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A Conversation About Pet Policy

A Conversation About Pet Policy

VP: Last year, we passed new house rules that will limit the number of animals to three. But we have an elderly, rent-controlled tenant who has about eight to nine cats. There have never been any complaints nor is there an odor. Yet the owner of her apartment has been served with an eviction notice unless she gets rid of her cats. There is a law stating that if there are no complaints for three months from the owner/landlord, the cats are automatically legal. This complaint/eviction is new, the rules were passed last year, so this would apply to her. But we were told that there is another law protecting rent-controlled tenants from this kind of harassment. Anyone know of this?


CDT: Assuming that the cat lady has owned her cats for a long time, the board is completely in the wrong. Rent control isn’t an issue. Once a tenant has openly owned a pet for three months, there is nothing that can be done and changing the house rules doesn’t alter this fact.

It doesn’t matter when the house rule was passed; that’s a red herring. Otherwise, all a board would have to do is periodically change the house rules to allow pets for a couple of months, then change them back and claim that the three-month clock started with the passage of the “new” rule.

Here’s a link:


“Where a tenant in a multiple dwelling openly and notoriously for a period of three months or more following taking possession of a unit, harbors or has harbored a household pet or pets, [...] such lease provision [prohibiting pets] shall be deemed waived. ... It shall be unlawful for an owner or his or her agent, by express terms or otherwise, to restrict a tenant’s rights as provided in this section. Any such restriction shall be unenforceable and deemed void as against public policy.”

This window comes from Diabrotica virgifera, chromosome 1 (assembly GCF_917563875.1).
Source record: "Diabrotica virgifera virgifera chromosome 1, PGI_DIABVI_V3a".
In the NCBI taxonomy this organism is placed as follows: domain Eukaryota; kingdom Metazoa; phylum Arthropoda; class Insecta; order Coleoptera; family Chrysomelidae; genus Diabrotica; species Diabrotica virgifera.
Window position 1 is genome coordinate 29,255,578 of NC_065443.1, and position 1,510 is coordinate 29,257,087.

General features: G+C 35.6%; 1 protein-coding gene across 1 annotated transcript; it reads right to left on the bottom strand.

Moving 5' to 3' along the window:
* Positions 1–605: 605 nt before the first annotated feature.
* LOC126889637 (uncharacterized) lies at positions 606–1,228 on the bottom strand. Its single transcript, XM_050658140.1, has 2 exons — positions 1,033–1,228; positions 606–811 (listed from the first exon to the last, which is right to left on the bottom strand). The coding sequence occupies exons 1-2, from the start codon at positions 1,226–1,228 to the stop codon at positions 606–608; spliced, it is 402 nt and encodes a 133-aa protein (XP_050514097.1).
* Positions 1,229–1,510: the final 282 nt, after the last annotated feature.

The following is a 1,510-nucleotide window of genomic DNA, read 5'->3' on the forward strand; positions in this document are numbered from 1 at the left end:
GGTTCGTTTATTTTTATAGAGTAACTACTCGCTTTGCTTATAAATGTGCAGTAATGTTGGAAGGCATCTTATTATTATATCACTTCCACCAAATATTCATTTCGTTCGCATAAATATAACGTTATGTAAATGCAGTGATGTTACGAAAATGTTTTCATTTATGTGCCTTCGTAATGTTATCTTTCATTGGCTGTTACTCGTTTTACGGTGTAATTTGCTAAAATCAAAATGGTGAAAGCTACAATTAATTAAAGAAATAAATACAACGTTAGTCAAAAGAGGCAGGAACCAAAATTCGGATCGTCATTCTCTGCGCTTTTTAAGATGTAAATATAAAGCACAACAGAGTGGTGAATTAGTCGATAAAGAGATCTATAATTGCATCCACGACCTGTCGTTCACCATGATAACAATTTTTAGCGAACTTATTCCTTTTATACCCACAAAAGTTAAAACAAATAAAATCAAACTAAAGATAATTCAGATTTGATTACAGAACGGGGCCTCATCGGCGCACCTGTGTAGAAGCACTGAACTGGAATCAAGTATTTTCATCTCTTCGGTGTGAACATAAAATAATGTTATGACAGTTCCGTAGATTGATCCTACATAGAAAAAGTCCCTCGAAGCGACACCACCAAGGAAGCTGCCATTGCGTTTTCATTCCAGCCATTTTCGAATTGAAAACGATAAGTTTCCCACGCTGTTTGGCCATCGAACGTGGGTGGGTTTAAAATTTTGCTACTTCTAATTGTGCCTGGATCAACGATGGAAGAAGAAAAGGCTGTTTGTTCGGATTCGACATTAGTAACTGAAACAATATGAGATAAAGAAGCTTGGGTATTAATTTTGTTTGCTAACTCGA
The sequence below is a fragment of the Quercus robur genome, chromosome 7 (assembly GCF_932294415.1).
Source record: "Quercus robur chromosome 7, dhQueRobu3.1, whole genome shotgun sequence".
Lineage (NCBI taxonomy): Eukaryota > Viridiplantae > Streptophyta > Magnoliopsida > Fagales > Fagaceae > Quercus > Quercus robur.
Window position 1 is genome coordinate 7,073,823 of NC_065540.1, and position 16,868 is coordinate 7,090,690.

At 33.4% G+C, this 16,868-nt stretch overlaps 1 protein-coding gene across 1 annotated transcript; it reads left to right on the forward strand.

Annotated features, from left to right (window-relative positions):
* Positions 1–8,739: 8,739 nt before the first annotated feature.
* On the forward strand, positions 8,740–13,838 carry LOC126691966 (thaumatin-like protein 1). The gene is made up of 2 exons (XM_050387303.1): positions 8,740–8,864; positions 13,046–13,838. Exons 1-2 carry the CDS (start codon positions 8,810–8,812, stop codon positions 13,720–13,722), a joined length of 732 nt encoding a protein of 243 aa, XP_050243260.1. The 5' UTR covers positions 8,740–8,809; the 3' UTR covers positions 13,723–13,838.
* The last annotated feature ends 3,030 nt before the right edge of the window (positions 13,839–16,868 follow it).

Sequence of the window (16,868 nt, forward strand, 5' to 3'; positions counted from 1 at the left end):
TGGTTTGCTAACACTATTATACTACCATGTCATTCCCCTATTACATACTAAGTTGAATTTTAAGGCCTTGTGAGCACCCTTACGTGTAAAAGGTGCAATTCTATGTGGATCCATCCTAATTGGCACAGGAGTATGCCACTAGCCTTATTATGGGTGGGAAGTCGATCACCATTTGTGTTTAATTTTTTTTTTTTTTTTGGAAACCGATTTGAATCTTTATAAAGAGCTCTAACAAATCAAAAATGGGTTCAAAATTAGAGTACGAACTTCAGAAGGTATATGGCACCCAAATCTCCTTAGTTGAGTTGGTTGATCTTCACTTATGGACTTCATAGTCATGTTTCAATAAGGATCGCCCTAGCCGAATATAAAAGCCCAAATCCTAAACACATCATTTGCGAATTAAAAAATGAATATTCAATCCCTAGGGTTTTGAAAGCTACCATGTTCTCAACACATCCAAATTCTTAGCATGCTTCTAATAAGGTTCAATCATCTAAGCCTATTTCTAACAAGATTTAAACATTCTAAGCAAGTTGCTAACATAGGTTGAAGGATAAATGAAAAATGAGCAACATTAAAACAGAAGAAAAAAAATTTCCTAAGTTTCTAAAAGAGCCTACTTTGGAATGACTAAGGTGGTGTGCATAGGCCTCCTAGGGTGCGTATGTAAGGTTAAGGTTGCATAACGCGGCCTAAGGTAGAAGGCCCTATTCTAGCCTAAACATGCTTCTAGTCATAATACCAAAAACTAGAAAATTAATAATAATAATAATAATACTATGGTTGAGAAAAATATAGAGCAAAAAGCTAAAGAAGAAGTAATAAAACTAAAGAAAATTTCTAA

STEVE-INWOOD: We have a similar elderly lady in our co-op (she rents) who had many cats. We don’t have a rule limiting the number of cats but it was obvious from the smells that she was having trouble caring for them well. The various “extra” cats were parceled out to good homes within the co-op and she is down to three or four. I am not a lawyer, however my personal opinion is that no judge would throw out an elderly lady for this rule especially if the cats are being well maintained and existed previously.

It looks like there’s one provision in the pet law that might be of use with someone who has a jillion cats:

“The waiver provision of this section shall not apply where the harboring of a household pet causes damage to the subject premise, creates a nuisance or interferes substantially with the health, safety or welfare of other tenants or occupants of the same or adjacent building or structure.”

Again, this has nothing to do with house rules. If there’s a substantial health or nuisance issue, other protections kick in. (I’m not a lawyer; please consult your own!)


Gluegirls: You are on the right track CDT. You can file a complaint with 311 for unsanitary conditions such as smells, improper disposal of waste, etc. They actually send an inspector around to investigate We’ve had success with this approach as it also gives you a paper trail. Good luck.

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